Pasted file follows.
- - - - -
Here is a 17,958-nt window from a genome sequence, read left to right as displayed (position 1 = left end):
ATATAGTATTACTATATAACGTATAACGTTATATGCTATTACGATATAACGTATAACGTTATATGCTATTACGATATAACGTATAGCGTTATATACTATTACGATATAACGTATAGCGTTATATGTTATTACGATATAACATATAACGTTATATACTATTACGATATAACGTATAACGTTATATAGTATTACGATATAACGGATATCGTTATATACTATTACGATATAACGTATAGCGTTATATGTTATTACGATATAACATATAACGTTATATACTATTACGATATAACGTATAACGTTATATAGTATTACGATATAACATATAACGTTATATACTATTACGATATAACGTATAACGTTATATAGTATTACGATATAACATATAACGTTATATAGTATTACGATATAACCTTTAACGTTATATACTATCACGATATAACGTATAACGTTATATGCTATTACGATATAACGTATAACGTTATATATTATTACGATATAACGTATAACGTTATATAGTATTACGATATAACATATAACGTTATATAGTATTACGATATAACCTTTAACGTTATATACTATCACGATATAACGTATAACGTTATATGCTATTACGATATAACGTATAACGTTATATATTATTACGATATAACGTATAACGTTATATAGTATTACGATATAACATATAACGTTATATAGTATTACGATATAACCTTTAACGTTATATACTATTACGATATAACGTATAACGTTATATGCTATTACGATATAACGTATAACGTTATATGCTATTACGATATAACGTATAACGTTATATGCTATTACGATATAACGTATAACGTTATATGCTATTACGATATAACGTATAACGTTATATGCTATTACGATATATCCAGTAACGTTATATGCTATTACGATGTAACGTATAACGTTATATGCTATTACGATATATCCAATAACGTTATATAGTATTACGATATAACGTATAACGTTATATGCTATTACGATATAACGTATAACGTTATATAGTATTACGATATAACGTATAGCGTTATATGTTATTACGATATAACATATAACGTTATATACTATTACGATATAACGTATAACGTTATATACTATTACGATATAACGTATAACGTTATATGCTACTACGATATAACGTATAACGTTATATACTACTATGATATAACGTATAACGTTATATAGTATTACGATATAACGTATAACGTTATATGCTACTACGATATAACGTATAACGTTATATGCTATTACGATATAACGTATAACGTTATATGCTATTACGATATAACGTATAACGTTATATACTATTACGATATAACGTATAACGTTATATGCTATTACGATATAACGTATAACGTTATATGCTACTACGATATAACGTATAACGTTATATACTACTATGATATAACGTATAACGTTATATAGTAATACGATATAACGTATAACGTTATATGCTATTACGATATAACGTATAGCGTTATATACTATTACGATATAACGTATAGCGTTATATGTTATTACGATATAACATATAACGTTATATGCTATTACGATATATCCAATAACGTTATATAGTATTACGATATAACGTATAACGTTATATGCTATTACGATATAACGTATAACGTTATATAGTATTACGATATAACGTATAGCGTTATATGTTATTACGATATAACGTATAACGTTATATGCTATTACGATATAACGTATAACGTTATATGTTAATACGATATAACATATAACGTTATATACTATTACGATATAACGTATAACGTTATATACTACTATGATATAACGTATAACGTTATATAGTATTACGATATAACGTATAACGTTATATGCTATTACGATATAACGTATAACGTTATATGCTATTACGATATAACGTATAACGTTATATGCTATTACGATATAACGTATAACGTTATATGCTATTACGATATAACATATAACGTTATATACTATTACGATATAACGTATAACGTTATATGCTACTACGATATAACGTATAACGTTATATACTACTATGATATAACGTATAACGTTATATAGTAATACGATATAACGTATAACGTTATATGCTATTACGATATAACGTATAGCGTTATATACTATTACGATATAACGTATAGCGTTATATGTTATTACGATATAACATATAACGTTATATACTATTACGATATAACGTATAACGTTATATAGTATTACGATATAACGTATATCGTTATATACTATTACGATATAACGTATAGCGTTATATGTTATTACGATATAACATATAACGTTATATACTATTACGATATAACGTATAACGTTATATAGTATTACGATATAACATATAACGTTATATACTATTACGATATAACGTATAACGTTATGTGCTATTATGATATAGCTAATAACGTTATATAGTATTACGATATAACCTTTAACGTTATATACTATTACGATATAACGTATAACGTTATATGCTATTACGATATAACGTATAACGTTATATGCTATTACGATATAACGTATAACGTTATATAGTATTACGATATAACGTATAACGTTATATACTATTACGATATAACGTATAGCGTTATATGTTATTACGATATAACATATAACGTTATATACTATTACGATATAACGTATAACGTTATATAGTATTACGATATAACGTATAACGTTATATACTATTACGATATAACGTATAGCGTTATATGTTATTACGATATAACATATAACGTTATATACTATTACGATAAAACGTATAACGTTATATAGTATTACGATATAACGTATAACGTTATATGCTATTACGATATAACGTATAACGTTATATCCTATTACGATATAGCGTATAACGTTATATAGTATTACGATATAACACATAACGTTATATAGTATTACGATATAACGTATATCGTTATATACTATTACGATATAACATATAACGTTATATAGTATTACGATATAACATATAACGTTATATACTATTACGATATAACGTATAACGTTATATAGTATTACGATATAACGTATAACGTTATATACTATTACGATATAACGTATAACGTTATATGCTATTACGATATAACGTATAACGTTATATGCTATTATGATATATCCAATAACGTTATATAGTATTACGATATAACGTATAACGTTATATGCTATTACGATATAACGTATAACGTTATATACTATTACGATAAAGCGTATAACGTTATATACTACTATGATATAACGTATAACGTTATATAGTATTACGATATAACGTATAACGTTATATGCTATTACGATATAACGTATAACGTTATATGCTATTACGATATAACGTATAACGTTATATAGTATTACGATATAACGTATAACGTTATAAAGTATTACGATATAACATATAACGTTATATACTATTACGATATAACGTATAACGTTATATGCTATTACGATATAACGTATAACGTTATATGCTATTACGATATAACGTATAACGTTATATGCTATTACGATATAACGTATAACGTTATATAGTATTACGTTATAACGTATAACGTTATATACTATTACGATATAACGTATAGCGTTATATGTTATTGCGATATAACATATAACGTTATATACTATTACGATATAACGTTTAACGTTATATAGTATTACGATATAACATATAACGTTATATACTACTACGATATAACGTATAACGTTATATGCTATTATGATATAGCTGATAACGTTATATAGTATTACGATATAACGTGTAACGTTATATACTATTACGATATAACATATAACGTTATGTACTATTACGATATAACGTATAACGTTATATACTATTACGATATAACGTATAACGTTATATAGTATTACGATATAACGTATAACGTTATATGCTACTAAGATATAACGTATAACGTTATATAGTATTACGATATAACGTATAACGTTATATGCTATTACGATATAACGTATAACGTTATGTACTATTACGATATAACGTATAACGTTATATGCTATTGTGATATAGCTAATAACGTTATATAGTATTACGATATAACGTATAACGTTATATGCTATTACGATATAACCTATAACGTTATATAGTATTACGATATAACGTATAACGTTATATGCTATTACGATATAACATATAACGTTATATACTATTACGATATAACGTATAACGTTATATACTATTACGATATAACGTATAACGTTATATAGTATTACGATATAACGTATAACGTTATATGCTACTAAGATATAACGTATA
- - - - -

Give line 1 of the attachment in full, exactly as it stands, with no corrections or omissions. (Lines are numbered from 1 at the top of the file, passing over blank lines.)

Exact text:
Here is a 17,958-nt window from a genome sequence, read left to right as displayed (position 1 = left end):